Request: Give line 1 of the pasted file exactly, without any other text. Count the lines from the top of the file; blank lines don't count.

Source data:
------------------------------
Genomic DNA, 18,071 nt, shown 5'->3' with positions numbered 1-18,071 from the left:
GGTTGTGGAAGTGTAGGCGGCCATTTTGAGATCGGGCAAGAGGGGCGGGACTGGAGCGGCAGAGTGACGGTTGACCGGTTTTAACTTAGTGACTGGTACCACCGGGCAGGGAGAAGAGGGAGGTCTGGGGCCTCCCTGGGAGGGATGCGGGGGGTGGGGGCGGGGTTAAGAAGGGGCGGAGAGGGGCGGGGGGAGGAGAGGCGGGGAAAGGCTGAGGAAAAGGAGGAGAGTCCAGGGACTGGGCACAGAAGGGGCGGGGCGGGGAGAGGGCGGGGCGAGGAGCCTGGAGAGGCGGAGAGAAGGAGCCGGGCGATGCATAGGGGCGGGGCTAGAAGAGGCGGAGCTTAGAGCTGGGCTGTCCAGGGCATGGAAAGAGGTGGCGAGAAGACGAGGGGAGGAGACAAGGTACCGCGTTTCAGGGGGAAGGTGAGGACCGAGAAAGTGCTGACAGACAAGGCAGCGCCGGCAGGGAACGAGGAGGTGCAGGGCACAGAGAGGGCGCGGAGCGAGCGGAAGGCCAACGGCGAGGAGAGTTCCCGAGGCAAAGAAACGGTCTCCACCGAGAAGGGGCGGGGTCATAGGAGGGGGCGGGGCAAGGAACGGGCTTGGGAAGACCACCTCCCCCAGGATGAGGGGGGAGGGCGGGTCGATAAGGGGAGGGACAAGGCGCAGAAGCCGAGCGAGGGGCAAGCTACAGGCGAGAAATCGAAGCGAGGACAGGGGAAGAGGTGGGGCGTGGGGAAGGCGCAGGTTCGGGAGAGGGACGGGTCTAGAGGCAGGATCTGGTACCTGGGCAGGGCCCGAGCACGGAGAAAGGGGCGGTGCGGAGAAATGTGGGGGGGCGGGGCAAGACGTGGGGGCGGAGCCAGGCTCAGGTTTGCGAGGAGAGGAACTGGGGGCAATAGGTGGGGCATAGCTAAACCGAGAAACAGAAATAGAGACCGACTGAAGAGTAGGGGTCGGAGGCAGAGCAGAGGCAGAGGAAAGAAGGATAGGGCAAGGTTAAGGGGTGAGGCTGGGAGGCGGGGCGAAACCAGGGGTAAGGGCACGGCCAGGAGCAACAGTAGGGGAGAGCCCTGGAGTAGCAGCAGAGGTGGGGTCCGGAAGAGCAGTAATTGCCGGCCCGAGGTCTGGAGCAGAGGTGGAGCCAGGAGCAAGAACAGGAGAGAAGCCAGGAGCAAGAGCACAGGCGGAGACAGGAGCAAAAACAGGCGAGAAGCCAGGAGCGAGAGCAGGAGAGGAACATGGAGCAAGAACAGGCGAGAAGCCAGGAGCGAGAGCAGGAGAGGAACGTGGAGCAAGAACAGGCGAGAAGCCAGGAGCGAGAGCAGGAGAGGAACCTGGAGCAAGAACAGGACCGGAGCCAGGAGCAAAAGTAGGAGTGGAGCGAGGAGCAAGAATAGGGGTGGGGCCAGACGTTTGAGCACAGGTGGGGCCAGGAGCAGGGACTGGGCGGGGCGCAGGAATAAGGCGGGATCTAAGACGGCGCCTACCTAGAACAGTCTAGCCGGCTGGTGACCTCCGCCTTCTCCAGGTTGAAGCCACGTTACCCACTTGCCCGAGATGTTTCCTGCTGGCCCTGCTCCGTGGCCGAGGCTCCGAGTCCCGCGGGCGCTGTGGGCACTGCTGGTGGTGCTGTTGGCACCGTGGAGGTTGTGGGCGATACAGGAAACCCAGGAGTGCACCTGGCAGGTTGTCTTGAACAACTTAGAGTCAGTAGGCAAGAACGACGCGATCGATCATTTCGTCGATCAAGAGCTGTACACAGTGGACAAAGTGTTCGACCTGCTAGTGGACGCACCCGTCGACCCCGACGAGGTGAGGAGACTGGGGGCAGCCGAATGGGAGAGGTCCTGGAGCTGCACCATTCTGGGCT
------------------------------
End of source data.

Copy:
Genomic DNA, 18,071 nt, shown 5'->3' with positions numbered 1-18,071 from the left: